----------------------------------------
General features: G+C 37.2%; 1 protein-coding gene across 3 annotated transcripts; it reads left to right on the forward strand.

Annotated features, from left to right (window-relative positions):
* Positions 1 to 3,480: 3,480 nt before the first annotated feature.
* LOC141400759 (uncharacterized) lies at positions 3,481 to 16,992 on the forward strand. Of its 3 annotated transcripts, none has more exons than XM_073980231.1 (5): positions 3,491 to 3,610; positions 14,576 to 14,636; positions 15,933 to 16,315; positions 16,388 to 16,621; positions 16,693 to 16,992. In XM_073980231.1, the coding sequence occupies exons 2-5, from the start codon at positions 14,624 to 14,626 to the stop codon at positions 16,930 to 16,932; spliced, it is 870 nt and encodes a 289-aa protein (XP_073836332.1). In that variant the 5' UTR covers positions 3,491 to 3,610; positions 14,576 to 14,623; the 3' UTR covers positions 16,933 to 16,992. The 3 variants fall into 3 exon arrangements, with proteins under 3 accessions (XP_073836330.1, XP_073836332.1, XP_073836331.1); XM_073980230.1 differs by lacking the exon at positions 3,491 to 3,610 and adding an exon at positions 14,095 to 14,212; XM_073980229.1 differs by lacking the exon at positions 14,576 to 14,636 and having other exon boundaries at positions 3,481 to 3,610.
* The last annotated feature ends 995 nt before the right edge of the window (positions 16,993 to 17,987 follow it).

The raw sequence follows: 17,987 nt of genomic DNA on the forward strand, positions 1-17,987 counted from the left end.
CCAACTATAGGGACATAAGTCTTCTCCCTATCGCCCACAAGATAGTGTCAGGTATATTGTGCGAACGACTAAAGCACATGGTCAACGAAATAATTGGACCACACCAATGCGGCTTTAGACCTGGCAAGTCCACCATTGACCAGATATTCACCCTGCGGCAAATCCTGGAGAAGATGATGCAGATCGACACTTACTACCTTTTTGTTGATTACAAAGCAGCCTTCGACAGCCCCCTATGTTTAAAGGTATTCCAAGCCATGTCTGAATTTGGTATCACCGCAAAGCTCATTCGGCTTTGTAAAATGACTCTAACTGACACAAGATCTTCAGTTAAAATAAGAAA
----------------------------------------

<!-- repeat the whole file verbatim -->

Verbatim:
General features: G+C 37.2%; 1 protein-coding gene across 3 annotated transcripts; it reads left to right on the forward strand.

Annotated features, from left to right (window-relative positions):
* Positions 1 to 3,480: 3,480 nt before the first annotated feature.
* LOC141400759 (uncharacterized) lies at positions 3,481 to 16,992 on the forward strand. Of its 3 annotated transcripts, none has more exons than XM_073980231.1 (5): positions 3,491 to 3,610; positions 14,576 to 14,636; positions 15,933 to 16,315; positions 16,388 to 16,621; positions 16,693 to 16,992. In XM_073980231.1, the coding sequence occupies exons 2-5, from the start codon at positions 14,624 to 14,626 to the stop codon at positions 16,930 to 16,932; spliced, it is 870 nt and encodes a 289-aa protein (XP_073836332.1). In that variant the 5' UTR covers positions 3,491 to 3,610; positions 14,576 to 14,623; the 3' UTR covers positions 16,933 to 16,992. The 3 variants fall into 3 exon arrangements, with proteins under 3 accessions (XP_073836330.1, XP_073836332.1, XP_073836331.1); XM_073980230.1 differs by lacking the exon at positions 3,491 to 3,610 and adding an exon at positions 14,095 to 14,212; XM_073980229.1 differs by lacking the exon at positions 14,576 to 14,636 and having other exon boundaries at positions 3,481 to 3,610.
* The last annotated feature ends 995 nt before the right edge of the window (positions 16,993 to 17,987 follow it).

The raw sequence follows: 17,987 nt of genomic DNA on the forward strand, positions 1-17,987 counted from the left end.
CCAACTATAGGGACATAAGTCTTCTCCCTATCGCCCACAAGATAGTGTCAGGTATATTGTGCGAACGACTAAAGCACATGGTCAACGAAATAATTGGACCACACCAATGCGGCTTTAGACCTGGCAAGTCCACCATTGACCAGATATTCACCCTGCGGCAAATCCTGGAGAAGATGATGCAGATCGACACTTACTACCTTTTTGTTGATTACAAAGCAGCCTTCGACAGCCCCCTATGTTTAAAGGTATTCCAAGCCATGTCTGAATTTGGTATCACCGCAAAGCTCATTCGGCTTTGTAAAATGACTCTAACTGACACAAGATCTTCAGTTAAAATAAGAAA